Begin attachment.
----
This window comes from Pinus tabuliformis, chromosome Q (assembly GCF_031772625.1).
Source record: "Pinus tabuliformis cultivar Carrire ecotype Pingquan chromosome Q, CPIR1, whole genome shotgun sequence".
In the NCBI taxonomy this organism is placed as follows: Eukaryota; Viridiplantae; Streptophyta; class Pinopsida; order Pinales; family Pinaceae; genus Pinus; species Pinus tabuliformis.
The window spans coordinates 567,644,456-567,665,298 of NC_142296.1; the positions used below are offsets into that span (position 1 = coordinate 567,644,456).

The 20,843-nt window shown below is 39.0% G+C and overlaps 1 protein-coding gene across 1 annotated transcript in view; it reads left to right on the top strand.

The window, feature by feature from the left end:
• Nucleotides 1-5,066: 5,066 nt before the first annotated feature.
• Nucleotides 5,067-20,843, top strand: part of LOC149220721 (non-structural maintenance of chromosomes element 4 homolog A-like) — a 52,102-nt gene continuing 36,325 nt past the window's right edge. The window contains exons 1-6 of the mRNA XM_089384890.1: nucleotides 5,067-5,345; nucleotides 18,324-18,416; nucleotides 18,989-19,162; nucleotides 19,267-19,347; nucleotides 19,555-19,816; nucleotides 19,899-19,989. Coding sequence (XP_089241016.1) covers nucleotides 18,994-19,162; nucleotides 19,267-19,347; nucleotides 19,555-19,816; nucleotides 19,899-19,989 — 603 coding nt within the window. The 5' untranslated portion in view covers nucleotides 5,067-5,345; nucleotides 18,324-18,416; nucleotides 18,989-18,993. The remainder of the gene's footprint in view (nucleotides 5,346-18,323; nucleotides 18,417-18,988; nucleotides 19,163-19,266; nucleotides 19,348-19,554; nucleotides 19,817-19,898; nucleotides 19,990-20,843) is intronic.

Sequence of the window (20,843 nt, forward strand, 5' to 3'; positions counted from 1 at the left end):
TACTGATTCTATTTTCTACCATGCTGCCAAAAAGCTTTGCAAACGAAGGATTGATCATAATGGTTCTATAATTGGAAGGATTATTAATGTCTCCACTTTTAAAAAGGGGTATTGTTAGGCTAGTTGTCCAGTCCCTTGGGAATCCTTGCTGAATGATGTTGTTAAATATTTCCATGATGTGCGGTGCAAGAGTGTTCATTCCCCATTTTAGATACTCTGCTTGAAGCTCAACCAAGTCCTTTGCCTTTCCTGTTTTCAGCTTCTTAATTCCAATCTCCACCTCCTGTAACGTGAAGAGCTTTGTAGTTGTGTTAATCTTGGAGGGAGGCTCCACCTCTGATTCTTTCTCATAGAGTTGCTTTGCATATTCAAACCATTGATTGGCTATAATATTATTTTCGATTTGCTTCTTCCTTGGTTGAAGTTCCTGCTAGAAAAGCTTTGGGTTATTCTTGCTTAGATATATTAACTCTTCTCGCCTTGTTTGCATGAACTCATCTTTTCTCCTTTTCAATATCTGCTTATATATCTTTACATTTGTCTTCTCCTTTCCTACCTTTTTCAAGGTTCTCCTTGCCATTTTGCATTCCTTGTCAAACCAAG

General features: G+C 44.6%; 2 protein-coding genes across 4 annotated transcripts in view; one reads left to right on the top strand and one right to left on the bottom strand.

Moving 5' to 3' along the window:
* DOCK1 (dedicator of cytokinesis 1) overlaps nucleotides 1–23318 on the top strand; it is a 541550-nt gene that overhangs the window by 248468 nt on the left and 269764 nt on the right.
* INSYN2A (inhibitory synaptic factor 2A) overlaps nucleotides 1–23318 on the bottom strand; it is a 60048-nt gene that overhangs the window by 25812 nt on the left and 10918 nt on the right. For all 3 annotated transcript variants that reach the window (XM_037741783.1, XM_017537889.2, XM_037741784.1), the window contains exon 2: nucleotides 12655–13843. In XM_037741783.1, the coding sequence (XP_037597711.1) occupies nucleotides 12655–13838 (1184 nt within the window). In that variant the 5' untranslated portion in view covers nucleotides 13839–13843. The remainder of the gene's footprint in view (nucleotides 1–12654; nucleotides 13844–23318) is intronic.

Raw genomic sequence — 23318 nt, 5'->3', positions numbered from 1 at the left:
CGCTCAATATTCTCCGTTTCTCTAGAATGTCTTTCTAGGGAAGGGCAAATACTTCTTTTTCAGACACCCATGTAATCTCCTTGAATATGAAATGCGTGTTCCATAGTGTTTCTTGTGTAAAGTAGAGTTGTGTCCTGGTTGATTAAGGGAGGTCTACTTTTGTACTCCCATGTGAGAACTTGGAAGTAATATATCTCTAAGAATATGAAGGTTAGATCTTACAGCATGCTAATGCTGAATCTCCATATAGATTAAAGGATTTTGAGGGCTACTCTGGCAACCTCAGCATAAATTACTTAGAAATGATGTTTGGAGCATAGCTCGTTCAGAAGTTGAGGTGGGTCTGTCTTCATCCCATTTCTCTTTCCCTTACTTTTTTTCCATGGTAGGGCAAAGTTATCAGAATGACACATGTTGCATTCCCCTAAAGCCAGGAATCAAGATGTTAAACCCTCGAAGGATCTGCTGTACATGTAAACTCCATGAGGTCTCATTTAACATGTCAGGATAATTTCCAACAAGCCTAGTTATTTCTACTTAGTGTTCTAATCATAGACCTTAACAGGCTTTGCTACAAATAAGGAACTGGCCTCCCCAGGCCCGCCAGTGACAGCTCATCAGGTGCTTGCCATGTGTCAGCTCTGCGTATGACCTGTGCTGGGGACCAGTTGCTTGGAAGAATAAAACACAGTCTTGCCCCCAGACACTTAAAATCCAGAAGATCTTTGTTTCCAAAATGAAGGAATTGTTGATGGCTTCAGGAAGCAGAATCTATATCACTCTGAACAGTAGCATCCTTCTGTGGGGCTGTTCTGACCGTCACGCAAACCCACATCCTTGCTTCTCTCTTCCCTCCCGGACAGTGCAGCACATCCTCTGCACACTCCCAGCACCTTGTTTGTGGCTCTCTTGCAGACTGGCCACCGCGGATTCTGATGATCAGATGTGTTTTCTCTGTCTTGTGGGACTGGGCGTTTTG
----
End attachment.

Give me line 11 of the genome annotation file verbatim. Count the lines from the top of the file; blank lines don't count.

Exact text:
General features: G+C 44.6%; 2 protein-coding genes across 4 annotated transcripts in view; one reads left to right on the top strand and one right to left on the bottom strand.